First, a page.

Thursday, January 03, 2008

Late night emergency call

The call came late on a Sunday evening; I'm on call until Monday morning, so I assured the nurse I would indeed come in. A new patient was being admitted to the care facility where I work, as an emergency, impending death, and was accompanied by a family with high needs. I took report from the nurse who brought the patient in, who told me the patient had been in home hospice care and taken a terrible turn for the worse. The white middle-class family was completely undone, the nurse said, and it's not surprising given the suddenness of the change.

I found the family with the patient, all of them in hysterics (except the patient who was barely responsive and fighting for air). Listening for just a few minutes I realized that the death of this family member represented, for the family, a loss simply impossible to contemplate. YOU CAN'T DIE, they kept screaming at the patient. And I do mean screaming. The rooms are kind of soundproofed at the facility, but if the door was cracked you could hear them down the hall.

Four hours of struggle--the family fought every medical intervention on the part of nursing staff. At one point the patient's partner said to me, I knew you all would just drug her up so she can't even talk to us. And then, to the patient, WAKE UP, TALK TO ME!! In vain I tried to explain that the patient's disease was the reason for her inability to speak. We could have withdrawn all medication and with no oxygen getting to organs or brain, conversation was just not going to happen. There is, as a friend tells me often, a reason why they call it respiratory FAILURE.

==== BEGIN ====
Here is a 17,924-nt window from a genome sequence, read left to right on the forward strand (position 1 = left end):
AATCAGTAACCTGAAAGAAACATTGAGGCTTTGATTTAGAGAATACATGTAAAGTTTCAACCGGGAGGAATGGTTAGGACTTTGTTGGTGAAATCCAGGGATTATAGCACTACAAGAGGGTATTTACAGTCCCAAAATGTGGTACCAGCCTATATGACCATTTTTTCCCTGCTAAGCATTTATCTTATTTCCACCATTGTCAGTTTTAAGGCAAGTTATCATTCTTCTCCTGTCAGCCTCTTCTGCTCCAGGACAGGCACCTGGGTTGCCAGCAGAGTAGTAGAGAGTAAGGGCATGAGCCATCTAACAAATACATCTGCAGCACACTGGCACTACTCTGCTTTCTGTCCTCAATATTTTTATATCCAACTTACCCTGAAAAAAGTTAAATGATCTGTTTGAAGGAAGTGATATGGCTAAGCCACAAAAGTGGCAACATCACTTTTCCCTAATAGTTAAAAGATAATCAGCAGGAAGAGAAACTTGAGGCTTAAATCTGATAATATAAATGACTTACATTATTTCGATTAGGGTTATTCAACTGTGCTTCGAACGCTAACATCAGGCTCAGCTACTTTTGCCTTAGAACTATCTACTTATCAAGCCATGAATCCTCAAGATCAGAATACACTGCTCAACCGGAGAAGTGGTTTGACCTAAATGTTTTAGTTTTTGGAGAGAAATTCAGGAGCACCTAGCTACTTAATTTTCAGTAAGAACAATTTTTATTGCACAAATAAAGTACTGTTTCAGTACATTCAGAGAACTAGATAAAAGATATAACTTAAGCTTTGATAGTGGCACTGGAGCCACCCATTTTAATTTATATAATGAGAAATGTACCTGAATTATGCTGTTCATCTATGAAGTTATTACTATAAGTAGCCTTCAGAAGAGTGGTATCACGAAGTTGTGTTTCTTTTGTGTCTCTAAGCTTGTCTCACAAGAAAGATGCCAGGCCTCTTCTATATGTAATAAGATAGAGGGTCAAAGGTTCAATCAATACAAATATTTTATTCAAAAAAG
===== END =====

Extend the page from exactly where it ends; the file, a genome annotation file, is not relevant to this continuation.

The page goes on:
The family did permit the nurses to give medicine for comfort, but every dose was a fight. The family believed the medicine was killing the patient, despite teaching from nursing staff and from me. And the family--partner and grown kids--remained resolutely hysterical, out of control, inconsolable. They could not leave the patient alone, but kept climbing on the bed, grabbing hands and arms, grabbing her head, her face, pulling at her, trying to get her to respond. The partner was the "gatekeeper" for the bunch but was so out of control that it was impossible to reason or even comfort. All interventions apparently felt like confrontations and escalated the wailing and screaming. In brief moments one or more of the adult children appeared to comprehend that the patient's death was inevitable, but they were not able to move out of hysteria and consider the patient's needs at all. Everytime I or the nurse entered the room we were met with openly hostile stares. We knew they were angry at the situation--the illness and death of their loved one--and we were easy to blame because we were there.

Who knows what earlier traumas had destroyed this family's coping skills. I don't know anything about them, though I wonder if the patient was perhaps the only grounded or pragmatic one, and without that voice, the family became like a solar system whose sun has mysteriously vanished, flung suddenly without gravity into the terror of deep space.

It was not a peaceful death. The patient's partner was lying atop the patient screaming, YOU PROMISED YOU'D GET WELL. The adult children surrounded the bed, sobbing, choking, wailing, DON'T DIE, YOU CAN'T LEAVE US!!! Not a comfortable way to leave this world.